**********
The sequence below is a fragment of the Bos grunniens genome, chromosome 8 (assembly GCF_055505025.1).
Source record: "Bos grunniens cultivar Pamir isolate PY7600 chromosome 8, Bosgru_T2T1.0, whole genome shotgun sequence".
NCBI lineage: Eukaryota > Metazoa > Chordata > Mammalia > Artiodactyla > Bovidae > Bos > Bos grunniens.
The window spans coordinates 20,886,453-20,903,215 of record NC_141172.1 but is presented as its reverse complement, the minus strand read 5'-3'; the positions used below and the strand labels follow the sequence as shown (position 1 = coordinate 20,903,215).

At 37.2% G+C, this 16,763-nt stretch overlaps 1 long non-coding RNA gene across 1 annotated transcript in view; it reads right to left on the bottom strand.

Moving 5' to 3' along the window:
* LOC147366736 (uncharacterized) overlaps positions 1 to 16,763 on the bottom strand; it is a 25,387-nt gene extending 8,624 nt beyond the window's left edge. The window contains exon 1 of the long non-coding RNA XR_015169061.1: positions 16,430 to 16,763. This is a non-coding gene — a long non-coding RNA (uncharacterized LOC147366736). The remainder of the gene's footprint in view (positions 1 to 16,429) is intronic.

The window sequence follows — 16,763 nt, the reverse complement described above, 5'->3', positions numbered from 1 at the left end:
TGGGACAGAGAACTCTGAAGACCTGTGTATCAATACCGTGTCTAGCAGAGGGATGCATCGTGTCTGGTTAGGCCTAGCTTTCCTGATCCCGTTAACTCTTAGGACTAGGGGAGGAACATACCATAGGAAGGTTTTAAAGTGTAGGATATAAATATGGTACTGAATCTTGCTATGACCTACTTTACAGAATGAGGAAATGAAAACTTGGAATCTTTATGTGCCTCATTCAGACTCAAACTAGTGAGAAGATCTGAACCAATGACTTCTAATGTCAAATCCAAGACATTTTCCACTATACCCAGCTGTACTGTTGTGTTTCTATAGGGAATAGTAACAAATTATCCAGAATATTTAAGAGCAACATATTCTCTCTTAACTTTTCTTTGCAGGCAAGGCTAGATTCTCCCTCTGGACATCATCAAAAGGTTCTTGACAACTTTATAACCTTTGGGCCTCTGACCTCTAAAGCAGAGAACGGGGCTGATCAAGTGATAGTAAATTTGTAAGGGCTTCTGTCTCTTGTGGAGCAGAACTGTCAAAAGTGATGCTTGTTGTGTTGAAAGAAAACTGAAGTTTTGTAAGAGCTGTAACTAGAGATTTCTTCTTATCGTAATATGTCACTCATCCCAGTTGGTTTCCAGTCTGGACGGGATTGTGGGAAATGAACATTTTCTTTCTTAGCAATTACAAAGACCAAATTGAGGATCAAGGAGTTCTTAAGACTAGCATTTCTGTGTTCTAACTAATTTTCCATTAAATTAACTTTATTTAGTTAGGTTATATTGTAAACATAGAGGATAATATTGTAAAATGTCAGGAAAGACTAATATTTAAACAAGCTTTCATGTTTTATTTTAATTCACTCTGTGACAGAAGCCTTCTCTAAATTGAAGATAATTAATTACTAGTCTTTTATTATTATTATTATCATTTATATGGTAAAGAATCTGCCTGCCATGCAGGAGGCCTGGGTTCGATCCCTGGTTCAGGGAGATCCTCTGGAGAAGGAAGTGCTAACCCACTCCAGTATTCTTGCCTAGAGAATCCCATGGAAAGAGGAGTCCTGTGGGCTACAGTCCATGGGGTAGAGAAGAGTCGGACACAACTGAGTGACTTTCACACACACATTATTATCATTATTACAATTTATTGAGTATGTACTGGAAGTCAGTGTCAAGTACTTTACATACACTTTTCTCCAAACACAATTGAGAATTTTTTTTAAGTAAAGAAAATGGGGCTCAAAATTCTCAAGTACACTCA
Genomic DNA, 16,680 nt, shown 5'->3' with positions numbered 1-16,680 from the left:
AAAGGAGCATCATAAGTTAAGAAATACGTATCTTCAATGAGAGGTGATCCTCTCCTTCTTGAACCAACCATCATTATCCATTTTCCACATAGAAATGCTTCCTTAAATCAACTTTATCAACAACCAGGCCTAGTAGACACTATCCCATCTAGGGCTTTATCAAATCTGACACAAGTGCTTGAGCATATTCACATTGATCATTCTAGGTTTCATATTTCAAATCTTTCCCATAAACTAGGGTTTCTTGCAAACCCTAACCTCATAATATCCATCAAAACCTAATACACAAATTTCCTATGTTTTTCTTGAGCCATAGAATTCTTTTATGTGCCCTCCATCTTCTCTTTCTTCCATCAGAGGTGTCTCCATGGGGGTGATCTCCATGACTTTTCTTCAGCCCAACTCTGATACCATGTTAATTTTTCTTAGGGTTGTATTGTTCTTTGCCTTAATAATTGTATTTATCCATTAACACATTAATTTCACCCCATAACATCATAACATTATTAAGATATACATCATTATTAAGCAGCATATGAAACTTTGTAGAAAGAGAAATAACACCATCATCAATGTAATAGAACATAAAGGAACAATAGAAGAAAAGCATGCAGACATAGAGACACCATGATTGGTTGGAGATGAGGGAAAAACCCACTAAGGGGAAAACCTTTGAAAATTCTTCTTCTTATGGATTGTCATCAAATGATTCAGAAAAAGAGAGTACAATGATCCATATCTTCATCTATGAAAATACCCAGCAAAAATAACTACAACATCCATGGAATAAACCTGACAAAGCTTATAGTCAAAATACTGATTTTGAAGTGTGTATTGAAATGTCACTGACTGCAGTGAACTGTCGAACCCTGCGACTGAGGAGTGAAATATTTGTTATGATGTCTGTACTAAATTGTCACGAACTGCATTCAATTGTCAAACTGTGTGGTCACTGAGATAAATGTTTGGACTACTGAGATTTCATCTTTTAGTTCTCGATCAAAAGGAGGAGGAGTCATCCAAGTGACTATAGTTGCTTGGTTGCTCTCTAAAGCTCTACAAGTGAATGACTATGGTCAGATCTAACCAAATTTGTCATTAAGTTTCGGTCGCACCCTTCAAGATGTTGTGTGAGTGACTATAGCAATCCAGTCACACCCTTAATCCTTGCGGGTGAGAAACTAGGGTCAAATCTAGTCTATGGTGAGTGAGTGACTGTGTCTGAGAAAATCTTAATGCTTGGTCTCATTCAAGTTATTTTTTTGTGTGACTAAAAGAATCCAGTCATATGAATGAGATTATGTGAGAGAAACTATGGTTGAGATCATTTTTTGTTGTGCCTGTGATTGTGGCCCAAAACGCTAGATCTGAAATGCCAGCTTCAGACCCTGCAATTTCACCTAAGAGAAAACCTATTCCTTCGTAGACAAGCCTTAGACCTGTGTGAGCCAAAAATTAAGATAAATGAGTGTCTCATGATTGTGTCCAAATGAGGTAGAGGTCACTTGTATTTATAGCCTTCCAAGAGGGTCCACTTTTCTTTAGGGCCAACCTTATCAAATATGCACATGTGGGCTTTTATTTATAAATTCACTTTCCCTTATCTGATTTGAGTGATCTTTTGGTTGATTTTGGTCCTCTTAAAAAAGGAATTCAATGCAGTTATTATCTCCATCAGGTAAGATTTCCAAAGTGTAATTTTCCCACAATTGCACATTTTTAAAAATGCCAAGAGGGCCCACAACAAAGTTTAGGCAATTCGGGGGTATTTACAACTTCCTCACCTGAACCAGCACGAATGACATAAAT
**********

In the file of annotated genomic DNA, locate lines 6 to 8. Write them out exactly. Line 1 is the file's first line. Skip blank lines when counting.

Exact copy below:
Moving 5' to 3' along the window:
* LOC147366736 (uncharacterized) overlaps positions 1 to 16,763 on the bottom strand; it is a 25,387-nt gene extending 8,624 nt beyond the window's left edge. The window contains exon 1 of the long non-coding RNA XR_015169061.1: positions 16,430 to 16,763. This is a non-coding gene — a long non-coding RNA (uncharacterized LOC147366736). The remainder of the gene's footprint in view (positions 1 to 16,429) is intronic.

The window sequence follows — 16,763 nt, the reverse complement described above, 5'->3', positions numbered from 1 at the left end: